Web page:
A critical analysis of the eﬀects of
the Central Bank of Nigeria
foreign exchange policy on
ﬁnancial inclusion, anti-money
laundering measures and
Ehi Eric Esoimeme
DSC Publications Ltd, Lagos, Nigeria
Purpose –Following the drop in crude oil prices from a peak of US$114 per barrel in July 2014 to as
low as US$33 per barrel in January 2016, the country’sreserveshavesuffered gre at pressure from
market. The fall in oil prices also implied that the Central Bank of Nigeria’s (CBN) monthly foreign
earnings had fallen from as high as US$3.2bn to current levels of as low as US$1bn. The net effect of
these combined forces unfortunately is the depletion of the nation’s forex reserves. As of June 2014, the
stock of forex reserves stood at about US$37.3bn but has declined to around US$28.0bn as of today. To
avoid further depletion of reserves, the CBN adopted a number of policies including the prioritisation of
the most critical needs for forex. This paper aims to critically analyse the effects of these policies on
ﬁnancial inclusion, anti-money laundering (AML) measures and human rights. Its aim is also to
determine whether CBN’s Forex Policy does strike a fair balance between ﬁnancial stability, inclusion,
AML measures and human rights.
Design/methodology/approach –This paper relies mainlyon primary and secondary data drawn from
the public domain.It also relies on documentary research.
Findings –This paper determinedthat the CBN forex policy does not strike a fair balance betweenﬁnancial
stability,inclusion, AML measures and human rights.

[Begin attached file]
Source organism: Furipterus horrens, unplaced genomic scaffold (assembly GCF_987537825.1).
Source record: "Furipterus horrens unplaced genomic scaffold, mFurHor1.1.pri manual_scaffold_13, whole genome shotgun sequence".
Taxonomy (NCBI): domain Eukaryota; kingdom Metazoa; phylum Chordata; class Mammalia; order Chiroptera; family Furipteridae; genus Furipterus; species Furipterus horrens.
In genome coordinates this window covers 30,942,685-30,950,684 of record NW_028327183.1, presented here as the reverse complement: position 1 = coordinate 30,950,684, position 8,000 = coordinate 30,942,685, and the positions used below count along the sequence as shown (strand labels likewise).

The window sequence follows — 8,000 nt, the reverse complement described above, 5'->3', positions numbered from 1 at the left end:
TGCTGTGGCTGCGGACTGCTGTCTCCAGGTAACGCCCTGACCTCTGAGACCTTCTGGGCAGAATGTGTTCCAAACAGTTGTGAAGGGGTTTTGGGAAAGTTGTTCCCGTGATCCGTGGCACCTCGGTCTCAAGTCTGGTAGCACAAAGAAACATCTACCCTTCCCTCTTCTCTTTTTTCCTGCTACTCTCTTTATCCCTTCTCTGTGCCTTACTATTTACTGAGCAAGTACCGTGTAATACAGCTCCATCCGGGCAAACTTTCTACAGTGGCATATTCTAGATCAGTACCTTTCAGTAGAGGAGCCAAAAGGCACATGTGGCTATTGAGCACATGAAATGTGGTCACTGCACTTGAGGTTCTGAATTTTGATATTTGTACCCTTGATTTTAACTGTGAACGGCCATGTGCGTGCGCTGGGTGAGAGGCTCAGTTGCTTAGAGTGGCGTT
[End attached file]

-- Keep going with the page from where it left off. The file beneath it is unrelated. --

Research limitations/implications –This paper focuses on the effect of the most recent CBN Forex
Policies on ﬁnancial inclusion, AML measures and human rights. It does not address the older policies.
Also, it does not address other vulnerable groups like low-income households. Its focus is on the under-
Originality/value –While many have written papers on CBN’s forex policies, none of those papers
critically analysed the effects of these policies on ﬁnancial inclusion, AML and fundamental rights.
The Lagos Chamber of Commerce and Industry, for example, analysed the impact of these polices on
the ﬁnancial services sector; the manufacturing sector; food and household products; tyre and
rubber industry; pharmaceutical sector, oil and gas sector; free trade zone sector; furniture
manufacturers; and foam manufacturers. It made no mention of inclusion, money laundering and
fundamental rights. Also, Vincent Haruna analysed the effect of these policies on Nigerians,
particularly those engaged in international trade, and those who have children studying abroad. He
neither speciﬁcally addressed ﬁnancial inclusion nor did he make any mention of human rights and
Keywords Money laundering, CBN Forex policy, Financial inclusion, Fundamental rights
Paper type Research paper
Journalof Money Laundering
Vol.20 No. 4, 2017
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